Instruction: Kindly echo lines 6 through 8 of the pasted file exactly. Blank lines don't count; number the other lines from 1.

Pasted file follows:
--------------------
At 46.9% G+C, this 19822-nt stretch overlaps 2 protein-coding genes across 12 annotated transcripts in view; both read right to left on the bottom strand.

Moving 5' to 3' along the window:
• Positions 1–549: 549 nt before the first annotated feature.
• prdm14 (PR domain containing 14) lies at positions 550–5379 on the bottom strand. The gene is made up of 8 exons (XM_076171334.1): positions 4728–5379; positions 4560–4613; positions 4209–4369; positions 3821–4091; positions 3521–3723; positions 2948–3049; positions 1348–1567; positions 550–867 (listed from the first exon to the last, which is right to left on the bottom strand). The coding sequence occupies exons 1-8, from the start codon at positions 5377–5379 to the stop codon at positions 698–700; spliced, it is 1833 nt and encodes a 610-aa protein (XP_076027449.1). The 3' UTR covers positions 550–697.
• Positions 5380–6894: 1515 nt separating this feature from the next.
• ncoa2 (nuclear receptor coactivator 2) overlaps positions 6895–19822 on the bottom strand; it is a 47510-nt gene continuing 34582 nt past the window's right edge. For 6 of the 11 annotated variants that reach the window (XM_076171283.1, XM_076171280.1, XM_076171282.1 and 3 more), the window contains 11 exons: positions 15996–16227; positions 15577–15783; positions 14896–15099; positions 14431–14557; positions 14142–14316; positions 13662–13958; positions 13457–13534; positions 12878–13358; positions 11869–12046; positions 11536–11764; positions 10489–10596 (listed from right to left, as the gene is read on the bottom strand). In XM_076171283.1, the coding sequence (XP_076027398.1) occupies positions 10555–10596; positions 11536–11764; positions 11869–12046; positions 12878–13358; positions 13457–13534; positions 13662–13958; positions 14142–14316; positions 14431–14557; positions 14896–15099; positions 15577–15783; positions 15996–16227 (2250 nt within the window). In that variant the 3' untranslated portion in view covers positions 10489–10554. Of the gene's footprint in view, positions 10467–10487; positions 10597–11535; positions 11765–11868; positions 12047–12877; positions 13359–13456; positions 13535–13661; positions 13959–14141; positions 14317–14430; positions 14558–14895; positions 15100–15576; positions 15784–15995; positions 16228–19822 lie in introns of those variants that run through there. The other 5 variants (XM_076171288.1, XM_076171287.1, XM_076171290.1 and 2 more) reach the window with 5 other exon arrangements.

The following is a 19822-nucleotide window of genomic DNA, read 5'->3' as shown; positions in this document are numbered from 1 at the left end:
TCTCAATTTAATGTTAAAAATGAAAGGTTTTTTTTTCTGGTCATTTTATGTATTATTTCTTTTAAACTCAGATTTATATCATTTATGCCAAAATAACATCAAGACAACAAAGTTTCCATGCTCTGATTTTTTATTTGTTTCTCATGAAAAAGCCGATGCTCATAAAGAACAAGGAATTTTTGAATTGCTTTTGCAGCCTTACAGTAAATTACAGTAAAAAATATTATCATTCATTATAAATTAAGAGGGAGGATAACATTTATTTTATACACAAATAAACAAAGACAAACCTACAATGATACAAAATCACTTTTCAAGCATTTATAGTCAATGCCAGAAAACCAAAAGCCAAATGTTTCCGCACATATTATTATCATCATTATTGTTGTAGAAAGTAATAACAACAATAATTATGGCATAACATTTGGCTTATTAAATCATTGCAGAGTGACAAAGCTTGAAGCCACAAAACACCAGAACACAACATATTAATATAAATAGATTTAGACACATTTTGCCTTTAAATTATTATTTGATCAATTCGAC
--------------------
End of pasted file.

• ncoa2 (nuclear receptor coactivator 2) overlaps positions 6895–19822 on the bottom strand; it is a 47510-nt gene continuing 34582 nt past the window's right edge. For 6 of the 11 annotated variants that reach the window (XM_076171283.1, XM_076171280.1, XM_076171282.1 and 3 more), the window contains 11 exons: positions 15996–16227; positions 15577–15783; positions 14896–15099; positions 14431–14557; positions 14142–14316; positions 13662–13958; positions 13457–13534; positions 12878–13358; positions 11869–12046; positions 11536–11764; positions 10489–10596 (listed from right to left, as the gene is read on the bottom strand). In XM_076171283.1, the coding sequence (XP_076027398.1) occupies positions 10555–10596; positions 11536–11764; positions 11869–12046; positions 12878–13358; positions 13457–13534; positions 13662–13958; positions 14142–14316; positions 14431–14557; positions 14896–15099; positions 15577–15783; positions 15996–16227 (2250 nt within the window). In that variant the 3' untranslated portion in view covers positions 10489–10554. Of the gene's footprint in view, positions 10467–10487; positions 10597–11535; positions 11765–11868; positions 12047–12877; positions 13359–13456; positions 13535–13661; positions 13959–14141; positions 14317–14430; positions 14558–14895; positions 15100–15576; positions 15784–15995; positions 16228–19822 lie in introns of those variants that run through there. The other 5 variants (XM_076171288.1, XM_076171287.1, XM_076171290.1 and 2 more) reach the window with 5 other exon arrangements.

The following is a 19822-nucleotide window of genomic DNA, read 5'->3' as shown; positions in this document are numbered from 1 at the left end:
TCTCAATTTAATGTTAAAAATGAAAGGTTTTTTTTTCTGGTCATTTTATGTATTATTTCTTTTAAACTCAGATTTATATCATTTATGCCAAAATAACATCAAGACAACAAAGTTTCCATGCTCTGATTTTTTATTTGTTTCTCATGAAAAAGCCGATGCTCATAAAGAACAAGGAATTTTTGAATTGCTTTTGCAGCCTTACAGTAAATTACAGTAAAAAATATTATCATTCATTATAAATTAAGAGGGAGGATAACATTTATTTTATACACAAATAAACAAAGACAAACCTACAATGATACAAAATCACTTTTCAAGCATTTATAGTCAATGCCAGAAAACCAAAAGCCAAATGTTTCCGCACATATTATTATCATCATTATTGTTGTAGAAAGTAATAACAACAATAATTATGGCATAACATTTGGCTTATTAAATCATTGCAGAGTGACAAAGCTTGAAGCCACAAAACACCAGAACACAACATATTAATATAAATAGATTTAGACACATTTTGCCTTTAAATTATTATTTGATCAATTCGAC